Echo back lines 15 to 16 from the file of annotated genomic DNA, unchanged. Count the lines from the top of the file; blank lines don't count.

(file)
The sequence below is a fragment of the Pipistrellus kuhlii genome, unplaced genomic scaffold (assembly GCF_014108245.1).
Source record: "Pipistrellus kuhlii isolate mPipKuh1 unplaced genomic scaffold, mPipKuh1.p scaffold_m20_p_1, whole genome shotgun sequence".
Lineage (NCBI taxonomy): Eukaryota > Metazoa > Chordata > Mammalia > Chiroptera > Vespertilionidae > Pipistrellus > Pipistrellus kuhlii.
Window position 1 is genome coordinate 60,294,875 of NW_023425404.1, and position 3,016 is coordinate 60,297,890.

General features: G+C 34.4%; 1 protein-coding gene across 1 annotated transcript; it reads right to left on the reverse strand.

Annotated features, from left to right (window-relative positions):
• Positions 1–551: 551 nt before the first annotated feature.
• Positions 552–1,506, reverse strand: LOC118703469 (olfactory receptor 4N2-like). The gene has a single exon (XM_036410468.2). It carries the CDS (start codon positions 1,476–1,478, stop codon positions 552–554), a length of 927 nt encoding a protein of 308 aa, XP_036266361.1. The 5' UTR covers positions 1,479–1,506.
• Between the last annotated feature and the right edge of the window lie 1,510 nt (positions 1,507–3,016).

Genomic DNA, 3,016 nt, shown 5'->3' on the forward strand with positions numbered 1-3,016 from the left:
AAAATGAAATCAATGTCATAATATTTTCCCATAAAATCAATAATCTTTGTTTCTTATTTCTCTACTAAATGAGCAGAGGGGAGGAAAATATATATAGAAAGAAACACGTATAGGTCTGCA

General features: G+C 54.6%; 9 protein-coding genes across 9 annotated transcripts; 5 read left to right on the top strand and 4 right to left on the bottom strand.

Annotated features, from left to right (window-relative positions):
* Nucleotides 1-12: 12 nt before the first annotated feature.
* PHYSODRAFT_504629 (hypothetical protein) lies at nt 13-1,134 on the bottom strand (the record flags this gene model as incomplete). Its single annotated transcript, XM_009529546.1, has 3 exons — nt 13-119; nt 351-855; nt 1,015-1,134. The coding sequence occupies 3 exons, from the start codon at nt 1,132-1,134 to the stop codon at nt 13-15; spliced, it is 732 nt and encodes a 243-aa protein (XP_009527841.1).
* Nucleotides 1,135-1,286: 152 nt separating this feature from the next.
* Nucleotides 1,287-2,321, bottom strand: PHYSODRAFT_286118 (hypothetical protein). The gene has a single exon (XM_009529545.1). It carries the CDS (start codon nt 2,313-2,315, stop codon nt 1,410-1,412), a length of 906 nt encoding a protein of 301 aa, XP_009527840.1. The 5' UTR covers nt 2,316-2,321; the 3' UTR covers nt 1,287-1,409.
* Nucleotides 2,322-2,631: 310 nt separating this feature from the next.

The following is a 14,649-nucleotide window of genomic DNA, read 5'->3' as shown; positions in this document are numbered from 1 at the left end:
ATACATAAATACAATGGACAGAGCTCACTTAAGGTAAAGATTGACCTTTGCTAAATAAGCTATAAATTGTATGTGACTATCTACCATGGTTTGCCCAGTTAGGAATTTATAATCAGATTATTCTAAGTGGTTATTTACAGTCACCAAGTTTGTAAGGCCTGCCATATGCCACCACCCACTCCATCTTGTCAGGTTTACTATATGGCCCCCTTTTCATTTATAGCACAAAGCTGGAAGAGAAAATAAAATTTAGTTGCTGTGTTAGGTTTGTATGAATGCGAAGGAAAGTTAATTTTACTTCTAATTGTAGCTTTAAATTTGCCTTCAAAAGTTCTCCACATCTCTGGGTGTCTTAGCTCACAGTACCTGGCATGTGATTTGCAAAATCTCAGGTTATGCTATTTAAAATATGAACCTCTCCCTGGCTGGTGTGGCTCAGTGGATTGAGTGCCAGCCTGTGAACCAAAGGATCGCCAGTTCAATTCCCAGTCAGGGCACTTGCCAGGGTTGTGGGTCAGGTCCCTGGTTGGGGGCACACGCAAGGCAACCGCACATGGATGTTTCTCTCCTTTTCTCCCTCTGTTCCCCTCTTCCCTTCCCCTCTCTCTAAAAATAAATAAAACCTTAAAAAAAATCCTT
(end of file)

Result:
* PHYSODRAFT_504629 (hypothetical protein) lies at nt 13-1,134 on the bottom strand (the record flags this gene model as incomplete). Its single annotated transcript, XM_009529546.1, has 3 exons — nt 13-119; nt 351-855; nt 1,015-1,134. The coding sequence occupies 3 exons, from the start codon at nt 1,132-1,134 to the stop codon at nt 13-15; spliced, it is 732 nt and encodes a 243-aa protein (XP_009527841.1).
* Nucleotides 1,135-1,286: 152 nt separating this feature from the next.